The decomposition of the calcium nitrite, which is formed in the aminolysis, to give nitrogen, water and calcium salts of the acids on which the ammonium salts used for the decomposition are based is advantageously carried out in such a manner that the reaction mixture present after the end of the aminolysis is warmed to the reflux temperature, after the addition of ammonium salts, until nitrite is no longer detectable in the reaction mixture.
The ammonium salts of those acids which form water-soluble salts with calcium, for example ammonium chloride, formate, acetate and benzoate, are advantageously used as the ammonium salts. The ammonium salts can also be produced in the reaction mixture by the addition of ammonia and the appropriate acids.
The ammonium salts are employed in a quantity at least equivalent to the quantity of calcium hydroxide employed; in general, from 2 to 6 equivalents of ammonium salt are employed per mol of calcium hydroxide used.
In the process according to the invention, 1-nitroanthraquinones prepared in any desired manner can be employed. However, since the purity of the 1-alkylaminoanthraquinones prepared according to the invention is essentially determined by the purity of the 1-nitroanthraquinones used, it is advisable to use 1-nitroanthraquinones which are as pure as possible. 1-Nitro-anthraquinone is preferably used as the starting material. However, it is also possible to employ substituted 1-nitro-anthraquinones, such as, for example, 1-nitro-5-hydroxyanthraquinone, 1-nitro-8-hydroxyanthraquinone, 1-nitro-5-chloroanthraquinone or 1-nitro-8-chloroanthraquinone.
Within the scope of the process according to the invention, alkylamines are understood as meaning aliphatic, cycloaliphatic and araliphatic amines. Amines having a C1 -C18 -alkyl radical, preferably a C1 -C6 -alkyl radical, may particularly be mentioned as aliphatic alkylamines. These alkyl radicals can optionally be substituted by halogen, hydroxyl, alkoxy, dialkylamino or cyano. The following may be mentioned as examples of such optionally substituted C1 -C18 -alkyl radicals: methyl, ethyl, n-propyl, iso-propyl, n-, iso- or tert.-butyl, n-, iso- or tert.-amyl, n- or iso-hexyl, n-dodecyl, β-chloroethyl, β, β,β-trifluoroethyl, β,γ-dichloropropyl, β-cyanoethyl, β-cyanoethoxyethyl, β-methoxyethyl, methoxybutyl, β-hydroxyethyl, β,γ-hydroxypropyl, β-diethylaminoethyl and γ-dimethylamino-propyl.
Amines having C5 -C8 -cycloalkyl radicals may particularly be mentioned as cycloaliphatic alkylamines. These cycloalkyl radicals can be substituted by C1 -C4 -alkyl, hydroxyl, C1 -C4 -alkoxy, C1 -C4 -dialkylamino, chlorine or bromine.
The benzyl, the β-phenylethyl, the γ-phenylpropyl, the γ-phenyl-α-methyl-propyl, the γ-phenyl-α,γ,γ-trimethylpropyl, the α-isopropyl-γ-phenylpropyl, the α-cyclohexyl-γ-phenylpropyl and the α-(β-phenylethyl)-γ-methylbutyl radical may be mentioned as examples of araliphatic alkyl radicals.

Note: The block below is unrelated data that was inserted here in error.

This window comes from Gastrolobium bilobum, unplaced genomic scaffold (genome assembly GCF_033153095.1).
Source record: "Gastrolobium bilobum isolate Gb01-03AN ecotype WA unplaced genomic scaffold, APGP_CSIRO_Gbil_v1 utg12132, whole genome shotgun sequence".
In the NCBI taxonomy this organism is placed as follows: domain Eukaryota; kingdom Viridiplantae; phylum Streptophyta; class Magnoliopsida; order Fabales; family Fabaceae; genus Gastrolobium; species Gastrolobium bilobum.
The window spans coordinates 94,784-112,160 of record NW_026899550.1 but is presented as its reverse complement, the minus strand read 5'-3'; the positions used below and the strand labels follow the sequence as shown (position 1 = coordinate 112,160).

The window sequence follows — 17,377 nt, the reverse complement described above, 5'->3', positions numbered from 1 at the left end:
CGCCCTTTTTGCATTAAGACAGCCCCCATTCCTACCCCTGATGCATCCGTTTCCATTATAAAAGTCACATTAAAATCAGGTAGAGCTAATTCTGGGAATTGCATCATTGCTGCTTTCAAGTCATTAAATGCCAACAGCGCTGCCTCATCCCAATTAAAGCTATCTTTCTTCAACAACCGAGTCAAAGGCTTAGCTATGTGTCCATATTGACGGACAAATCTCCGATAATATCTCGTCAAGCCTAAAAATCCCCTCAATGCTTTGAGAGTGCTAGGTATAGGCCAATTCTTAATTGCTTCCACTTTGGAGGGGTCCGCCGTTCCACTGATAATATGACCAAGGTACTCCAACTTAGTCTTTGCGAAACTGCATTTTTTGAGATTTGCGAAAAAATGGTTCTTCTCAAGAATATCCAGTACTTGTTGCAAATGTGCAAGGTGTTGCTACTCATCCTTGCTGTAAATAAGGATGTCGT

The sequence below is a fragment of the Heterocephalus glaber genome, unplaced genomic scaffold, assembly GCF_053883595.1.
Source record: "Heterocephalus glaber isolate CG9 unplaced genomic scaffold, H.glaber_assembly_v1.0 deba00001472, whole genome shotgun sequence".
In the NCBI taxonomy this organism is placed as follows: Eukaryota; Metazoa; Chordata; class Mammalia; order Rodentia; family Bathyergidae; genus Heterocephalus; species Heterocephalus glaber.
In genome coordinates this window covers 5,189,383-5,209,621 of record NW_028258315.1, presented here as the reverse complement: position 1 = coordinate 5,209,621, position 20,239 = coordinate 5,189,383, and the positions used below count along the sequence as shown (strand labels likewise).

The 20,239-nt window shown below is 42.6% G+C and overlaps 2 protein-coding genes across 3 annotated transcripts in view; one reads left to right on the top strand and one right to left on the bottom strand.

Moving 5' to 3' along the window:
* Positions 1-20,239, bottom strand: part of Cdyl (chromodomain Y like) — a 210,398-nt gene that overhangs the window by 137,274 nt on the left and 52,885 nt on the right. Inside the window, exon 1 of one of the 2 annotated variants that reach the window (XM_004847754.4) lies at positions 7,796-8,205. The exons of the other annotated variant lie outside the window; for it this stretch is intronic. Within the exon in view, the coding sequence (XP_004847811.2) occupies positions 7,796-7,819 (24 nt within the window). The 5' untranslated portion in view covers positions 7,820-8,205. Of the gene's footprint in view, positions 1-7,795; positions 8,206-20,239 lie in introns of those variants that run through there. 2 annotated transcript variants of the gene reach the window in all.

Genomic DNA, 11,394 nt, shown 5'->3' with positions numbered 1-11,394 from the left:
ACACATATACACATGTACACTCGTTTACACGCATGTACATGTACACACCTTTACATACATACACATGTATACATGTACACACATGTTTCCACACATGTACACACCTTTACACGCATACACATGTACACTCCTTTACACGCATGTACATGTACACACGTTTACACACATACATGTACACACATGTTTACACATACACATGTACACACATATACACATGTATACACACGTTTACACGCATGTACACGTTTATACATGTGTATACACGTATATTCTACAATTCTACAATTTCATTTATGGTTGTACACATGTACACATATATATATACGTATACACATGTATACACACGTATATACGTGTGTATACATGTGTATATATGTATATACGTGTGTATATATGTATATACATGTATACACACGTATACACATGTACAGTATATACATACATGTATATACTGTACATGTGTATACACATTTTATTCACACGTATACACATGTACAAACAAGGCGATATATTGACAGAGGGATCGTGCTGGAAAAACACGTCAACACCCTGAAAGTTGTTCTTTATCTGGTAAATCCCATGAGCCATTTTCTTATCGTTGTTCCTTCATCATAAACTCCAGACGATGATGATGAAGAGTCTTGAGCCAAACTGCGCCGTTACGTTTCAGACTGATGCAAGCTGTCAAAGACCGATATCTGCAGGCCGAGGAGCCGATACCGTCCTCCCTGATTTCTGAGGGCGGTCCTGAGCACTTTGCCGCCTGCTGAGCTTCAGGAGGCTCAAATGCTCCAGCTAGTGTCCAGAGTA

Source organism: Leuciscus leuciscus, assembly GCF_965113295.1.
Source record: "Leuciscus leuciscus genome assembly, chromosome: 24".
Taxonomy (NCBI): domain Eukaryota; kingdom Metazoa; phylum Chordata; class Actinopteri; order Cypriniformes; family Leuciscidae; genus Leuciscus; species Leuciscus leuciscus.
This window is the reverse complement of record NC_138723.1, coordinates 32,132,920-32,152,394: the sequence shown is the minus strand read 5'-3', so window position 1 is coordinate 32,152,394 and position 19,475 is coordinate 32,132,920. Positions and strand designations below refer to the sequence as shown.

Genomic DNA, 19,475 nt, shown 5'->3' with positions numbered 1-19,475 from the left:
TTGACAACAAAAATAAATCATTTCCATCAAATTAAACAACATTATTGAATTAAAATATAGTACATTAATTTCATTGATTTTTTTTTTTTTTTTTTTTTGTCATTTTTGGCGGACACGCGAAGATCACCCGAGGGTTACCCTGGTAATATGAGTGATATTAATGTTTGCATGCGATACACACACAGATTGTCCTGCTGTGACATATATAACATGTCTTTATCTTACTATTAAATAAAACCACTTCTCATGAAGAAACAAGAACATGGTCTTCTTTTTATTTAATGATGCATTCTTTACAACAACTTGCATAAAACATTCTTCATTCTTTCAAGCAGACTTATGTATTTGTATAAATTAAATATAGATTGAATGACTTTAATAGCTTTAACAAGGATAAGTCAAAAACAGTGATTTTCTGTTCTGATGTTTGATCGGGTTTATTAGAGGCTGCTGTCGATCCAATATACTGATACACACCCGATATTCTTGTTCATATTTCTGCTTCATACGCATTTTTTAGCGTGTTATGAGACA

Those solvents the boiling points of which are above 80° C. are preferably used as the organic water-immiscible solvent. The following may be mentioned as examples of such solvents: aliphatic, cycloaliphatic and aromatic hydrocarbons, halogenohydrocarbons and aromatic hydrocarbons substituted by a nitro group. The following may be mentioned as examples of this group of substances: saturated aliphatic C7 -C18 -hydrocarbons and mixtures thereof, cyclohexane, perchloroethylene, benzene, toluene, xylene, methylnaphthalene, chlorobenzene, chloronaphthalene, dichlorobenzene, trichlorobenzene and also nitrobenzene and nitrotoluene.
Since preferred organic solvents have boiling points above the temperature at which the aminolysis is to be carried out, the choice of the organic solvent depends on the intended process temperatures. Toluene and xylene are preferably used as solvents.
The ratio water:organic solvent can vary within wide limits; in general, the ratio is between 1:10 and 10:1, preferably 2:1 and 8:1.
In order to prevent the amines from escaping during the reaction, the process according to the invention is carried out in a closed vessel. The starting compounds can be introduced into this reaction vessel and warmed together to the reaction temperature; however, it is also possible initially to introduce the nitroanthraquinone, the acid-binding agent and the organic solvent and to warm them to the reaction temperature, and only then to pump in the aqueous amine solution.
In general, the reaction temperature is between 80° and 120° C. The reaction temperature is advantageously chosen such that it is above the boiling point of the amine used or of the water, so that the reaction is carried out under pressures between 0.1 and 3 bars.
After the end of the aminolysis reaction, the ammonium salt, or a mixture of ammonia and the appropriate acid, is added to the reaction mixture and the latter is then heated to the reflux temperature until nitrite is no longer detectable in the solution. To accelerate the decomposition of the calcium nitrite, it is possible to further meter in, during the boiling, the acid on which the ammonium salt used is based.